The Yoshimoto-Samonji

In this story we learnt that two of the most important treasure swords of the Takeda were works of Gō Yoshihiro and Samonji. It seems that this combination was also popular among other warlords because Imagawa Yoshimoto (今川義元, 1519-1560) – who is introduced in the following – wore a daishō composed of a katana by Samonji and a wakizashi by Yoshihiro at the Battle of Okehazama (Okehazama no tatakai, 桶狭間の戦い).

The Samonji blade was once owned by the Sengoku-daimyō Miyoshi Masanaga (三好政長, 1508-1549) who had presented it to Takeda Nobutora, Shingen´s father. In this context it received its nickname Sōzan-Samonji (宗三左文字) because Sōzan (宗三) was the priest name of Masanaga. To make peace with the Imagawa family and to become allies against the Hōjō (北条), Nobutora married his oldest daughter Jōkei´in (定恵院, 1519-1550) to Yoshimoto in Tenbun six (天文, 1537). So the Samonji blade went as a dowry into the possession of the latter and received the nickname Yoshimoto-Samonji (義元左文字).

It is said that Yoshimoto was undyingly in love with Jōkei´in and made the Samonji sword his main sword which would accompany him to his death. And this was actually the case. In his final battle at Okehazama in the fifth month of Eiroku three (永禄, 1560) where he fought against the army of Oda Nobunaga, he was killed after a fierce fight by Mōri Yoshikatsu (毛利良勝, ?-1582). Yoshikatsu was wounded in this action (he lost a finger) and was supported in the killing of Yoshimoto by the Oda cavalryman Hattori Kazutada (服部一忠, ?- 1595). By the way, Yoshimoto was also able to cut Kazutada´s knee. As a reward, Yoshikatsu was honoured to become a member of Nobunaga´s mounted bodyguards, the “Black horo” (kuro-horo-shū, 黒母衣衆).*1

The Yoshimoto-Samonji of course was taken by Nobunaga. The latter had the blade shortened from the original 78.8 cm to the present-day 65.1 cm but did not forget to have the provenance of the piece inscribed with a kinzōgan-mei on the tang. This inscription reads: “Eiroku sannen gogatsu jūkunichi – Yoshimoto o uchitori kano shoji-suru katana ni kizamu – Oda Owari no Kami Nobunaga” (永禄三年五月十九日・ 義元討補刻彼所持刀・織田尾張守信長, “on the 19th day of the fifth month of Eiroku three [1560] through the killing of Yoshimoto this sword came into the possession of Oda Owari no Kami Nobunaga”).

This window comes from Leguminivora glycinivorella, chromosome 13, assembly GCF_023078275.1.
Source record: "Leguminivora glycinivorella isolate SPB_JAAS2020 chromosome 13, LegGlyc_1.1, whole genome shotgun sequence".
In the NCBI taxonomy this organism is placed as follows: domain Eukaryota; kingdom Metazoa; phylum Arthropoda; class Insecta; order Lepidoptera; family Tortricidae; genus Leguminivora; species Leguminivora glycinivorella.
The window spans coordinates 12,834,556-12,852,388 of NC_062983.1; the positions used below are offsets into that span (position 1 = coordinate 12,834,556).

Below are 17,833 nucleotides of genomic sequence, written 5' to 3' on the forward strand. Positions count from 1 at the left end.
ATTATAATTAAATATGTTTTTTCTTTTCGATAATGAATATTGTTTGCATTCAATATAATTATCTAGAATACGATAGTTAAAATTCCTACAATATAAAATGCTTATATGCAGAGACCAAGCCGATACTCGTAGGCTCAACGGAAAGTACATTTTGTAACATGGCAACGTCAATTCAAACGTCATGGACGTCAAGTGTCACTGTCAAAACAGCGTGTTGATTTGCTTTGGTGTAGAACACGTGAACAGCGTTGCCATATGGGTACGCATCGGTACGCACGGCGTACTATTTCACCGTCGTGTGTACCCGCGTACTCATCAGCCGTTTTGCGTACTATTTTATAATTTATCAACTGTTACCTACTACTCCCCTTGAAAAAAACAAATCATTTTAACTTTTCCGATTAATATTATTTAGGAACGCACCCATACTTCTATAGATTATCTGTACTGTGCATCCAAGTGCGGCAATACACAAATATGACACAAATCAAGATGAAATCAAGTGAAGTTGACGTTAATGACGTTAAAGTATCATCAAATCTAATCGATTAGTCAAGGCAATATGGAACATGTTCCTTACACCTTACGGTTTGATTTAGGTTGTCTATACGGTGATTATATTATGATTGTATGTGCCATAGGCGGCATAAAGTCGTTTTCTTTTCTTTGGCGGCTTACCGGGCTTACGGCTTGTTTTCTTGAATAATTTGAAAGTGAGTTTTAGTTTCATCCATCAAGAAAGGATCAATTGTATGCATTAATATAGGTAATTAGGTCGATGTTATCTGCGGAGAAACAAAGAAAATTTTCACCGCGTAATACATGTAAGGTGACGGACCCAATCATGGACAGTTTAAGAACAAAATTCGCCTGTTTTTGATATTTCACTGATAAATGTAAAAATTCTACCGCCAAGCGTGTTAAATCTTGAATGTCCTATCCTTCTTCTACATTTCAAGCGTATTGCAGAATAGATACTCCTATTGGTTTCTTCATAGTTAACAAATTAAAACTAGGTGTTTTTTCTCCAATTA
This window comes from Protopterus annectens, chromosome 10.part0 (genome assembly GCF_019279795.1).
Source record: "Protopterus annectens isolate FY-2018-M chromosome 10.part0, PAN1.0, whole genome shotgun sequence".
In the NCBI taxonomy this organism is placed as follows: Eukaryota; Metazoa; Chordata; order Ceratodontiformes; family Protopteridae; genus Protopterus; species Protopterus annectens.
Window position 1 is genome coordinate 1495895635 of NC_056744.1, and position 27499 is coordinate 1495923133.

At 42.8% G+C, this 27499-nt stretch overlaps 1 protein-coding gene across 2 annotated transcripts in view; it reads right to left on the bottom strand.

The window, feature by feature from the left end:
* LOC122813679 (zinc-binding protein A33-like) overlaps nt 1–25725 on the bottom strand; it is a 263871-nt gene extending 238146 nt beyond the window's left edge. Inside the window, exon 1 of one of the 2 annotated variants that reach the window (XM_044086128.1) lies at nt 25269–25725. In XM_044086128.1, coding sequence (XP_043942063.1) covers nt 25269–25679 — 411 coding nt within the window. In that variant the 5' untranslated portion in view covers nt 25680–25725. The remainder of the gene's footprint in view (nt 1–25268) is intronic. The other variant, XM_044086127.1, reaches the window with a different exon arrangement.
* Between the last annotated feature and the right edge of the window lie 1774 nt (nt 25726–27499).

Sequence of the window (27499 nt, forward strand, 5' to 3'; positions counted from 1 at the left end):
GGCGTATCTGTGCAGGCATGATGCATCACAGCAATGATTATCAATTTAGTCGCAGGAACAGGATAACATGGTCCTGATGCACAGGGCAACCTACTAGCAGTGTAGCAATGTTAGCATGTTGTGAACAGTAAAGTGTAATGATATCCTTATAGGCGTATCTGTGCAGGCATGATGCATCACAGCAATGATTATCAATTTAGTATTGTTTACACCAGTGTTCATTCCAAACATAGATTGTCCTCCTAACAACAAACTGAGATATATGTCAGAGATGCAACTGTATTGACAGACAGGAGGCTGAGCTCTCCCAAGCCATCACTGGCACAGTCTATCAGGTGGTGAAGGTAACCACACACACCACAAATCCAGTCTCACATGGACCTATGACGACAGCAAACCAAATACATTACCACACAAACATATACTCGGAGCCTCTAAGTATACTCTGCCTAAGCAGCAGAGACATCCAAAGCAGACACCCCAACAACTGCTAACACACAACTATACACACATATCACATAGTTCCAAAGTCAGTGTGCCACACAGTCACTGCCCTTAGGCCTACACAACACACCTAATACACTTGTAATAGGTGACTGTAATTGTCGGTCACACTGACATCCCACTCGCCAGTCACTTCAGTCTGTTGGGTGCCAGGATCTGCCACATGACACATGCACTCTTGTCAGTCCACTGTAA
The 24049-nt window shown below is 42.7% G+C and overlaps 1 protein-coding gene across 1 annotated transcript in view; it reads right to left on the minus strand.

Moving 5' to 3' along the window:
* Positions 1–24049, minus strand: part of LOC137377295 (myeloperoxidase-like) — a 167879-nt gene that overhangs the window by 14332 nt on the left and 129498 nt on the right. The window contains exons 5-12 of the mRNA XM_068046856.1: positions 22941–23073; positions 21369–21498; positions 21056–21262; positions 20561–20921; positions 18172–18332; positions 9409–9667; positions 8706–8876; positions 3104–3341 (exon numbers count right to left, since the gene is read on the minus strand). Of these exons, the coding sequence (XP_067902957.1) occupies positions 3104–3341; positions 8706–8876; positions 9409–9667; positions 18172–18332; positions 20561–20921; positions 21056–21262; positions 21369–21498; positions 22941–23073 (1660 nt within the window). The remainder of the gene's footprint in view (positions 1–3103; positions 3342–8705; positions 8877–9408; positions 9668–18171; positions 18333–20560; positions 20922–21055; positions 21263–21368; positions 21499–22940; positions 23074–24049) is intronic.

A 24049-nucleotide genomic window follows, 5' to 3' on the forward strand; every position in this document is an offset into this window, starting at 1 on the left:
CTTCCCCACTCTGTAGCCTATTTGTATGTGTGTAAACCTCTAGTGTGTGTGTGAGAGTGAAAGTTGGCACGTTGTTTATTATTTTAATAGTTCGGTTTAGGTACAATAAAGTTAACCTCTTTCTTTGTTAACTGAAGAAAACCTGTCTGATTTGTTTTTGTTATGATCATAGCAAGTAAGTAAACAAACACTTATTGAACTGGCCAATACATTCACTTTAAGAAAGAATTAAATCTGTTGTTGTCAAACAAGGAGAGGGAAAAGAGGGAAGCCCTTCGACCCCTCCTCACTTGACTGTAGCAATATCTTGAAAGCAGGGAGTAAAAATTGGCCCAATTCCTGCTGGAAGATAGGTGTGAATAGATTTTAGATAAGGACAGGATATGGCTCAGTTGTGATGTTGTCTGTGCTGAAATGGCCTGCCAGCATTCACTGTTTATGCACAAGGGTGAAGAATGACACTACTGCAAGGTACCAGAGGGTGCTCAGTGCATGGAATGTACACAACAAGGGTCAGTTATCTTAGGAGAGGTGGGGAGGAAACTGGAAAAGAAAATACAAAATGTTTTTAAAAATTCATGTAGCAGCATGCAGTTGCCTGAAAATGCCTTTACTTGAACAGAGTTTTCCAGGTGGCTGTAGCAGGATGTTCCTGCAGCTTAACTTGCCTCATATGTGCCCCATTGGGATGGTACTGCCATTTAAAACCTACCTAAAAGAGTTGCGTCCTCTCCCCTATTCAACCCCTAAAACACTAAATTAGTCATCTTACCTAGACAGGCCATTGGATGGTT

jūyō-bunkazai, katana, meibutsu Yoshimoto-Samonji, nagasa 65.1 cm, sori 1.8 cm


Top: the depiction of the tang and signature from the Hon´ami Kōtoku Oshigata

Only several months after the destruction of the Takeda Nobunaga´s end was also near. In the fifth month of Tenshō ten (天正, 1582), when he stayed in Kyōto´s Honnō-ji (本能寺), his general Akechi Mitsuhide (明智光秀, 1526-1582) launched a surprise attack on him.

Nobunaga had a mistress in Kyōto, namely the daughter of the Matsuo-jinja´s (松尾神社) chief priest, with which he shared the bed during the night in question. When they were separated by the attack she was able to escape with the Yoshimoto-Samonji which she gave to her father. An unknown source informed Hideyoshi about the whereabouts of the sword. As Nobunaga had committed suicide in the course of Akechi´s attack, Hideyoshi forced the priest to hand over the sword because he was going to avenge his master death.

Later – the sword was in the meanwhile in the possession of Toyotomi Hideyori – it was presented to Tokugawa Ieyasu to put in a good word for the Toyotomi clan and Hideyoshi´s heir after Sekigahara. So the Yoshimoto-Samonji became a heirloom of the Tokugawa. When Ieyasu´s successor Hidetada became seriously ill in Kan´ei nine (寛永, 1632) he bequeathed it, together with the Fudō-Kuniyuki and the Kōsetsu-Masamune (江雪正宗),*2 to his son Iemitsu.

During the Edo period, the blade suffered fire damage. Some sources say it was the great Meireki Fire from 1657, others quote the Tenmei fire (Tenmei no taika, 天明の大火) of 1788. Anyway, the gold-inlay of the signature was damaged during the fire (see picture below). The re-tempering was successful but contemporary accounts say that the magnificence of the hamon was by far no match to the original one. But the Tokugawa were happy that the precious sword had survived at all.

Emperor Meiji decided in the second year of his reign to honour the achievements of the unifier Nobunaga. One measure was the erection of the Takeisao-jinja (建勲神社) in Kyōto which was completed in Meiji three (明治, 1870). The great warlord is now worshipped there as a deity and the Tokugawa family offered the Yoshimoto-Samonji to the shrine where it is still preserved today.


kokuhō, tachi, mei: “Chikushū-jū Sa” (筑州住左), nagasa 78.2 cm, sori 2.6 cm

The picture above shows the meibutsu Kōsetsu-Samonji (江雪左文字) mentioned in footnote 2. It is named after Itabeoka Kōsetsusai Tōnari (板部岡江雪斎融成, 1537-1609). Kōsetsusai was the son of Tanaka Yasuyuki (田中泰行) but was nominated by his lord Hōjō Ujimasa (北条氏政, 1538-1590) – the Tanaka were retainers of the Hōjō – as successor of the Itabeoka family. When the conflict between the Hōjō and the Toyotomi worsened in the 18th year of Tenshō (天正, 1589), Kōsetsusai was one of the mediators between the two sides. It is said that Hideyoshi saw the genius of Kōsetsusai during these negotiations and even served him tea in a private tea ceremony.

One year later Hideyoshi destroyed the Hōjō at the Siege of Odawara (Odawara-seibatsu, 小田原征伐) and Kōsetsusai became a member of the otogi-shū (御伽衆), a group of close confidants who kept company with the shōgun (or a daimyō) on various occasions. In return Kōsetsusai presented Hideyoshi with the Samonji. Hideyoshi in turn gave it to Ieyasu from which it went to the Kii branch of the Tokugawa and became a highly treasured heirloom.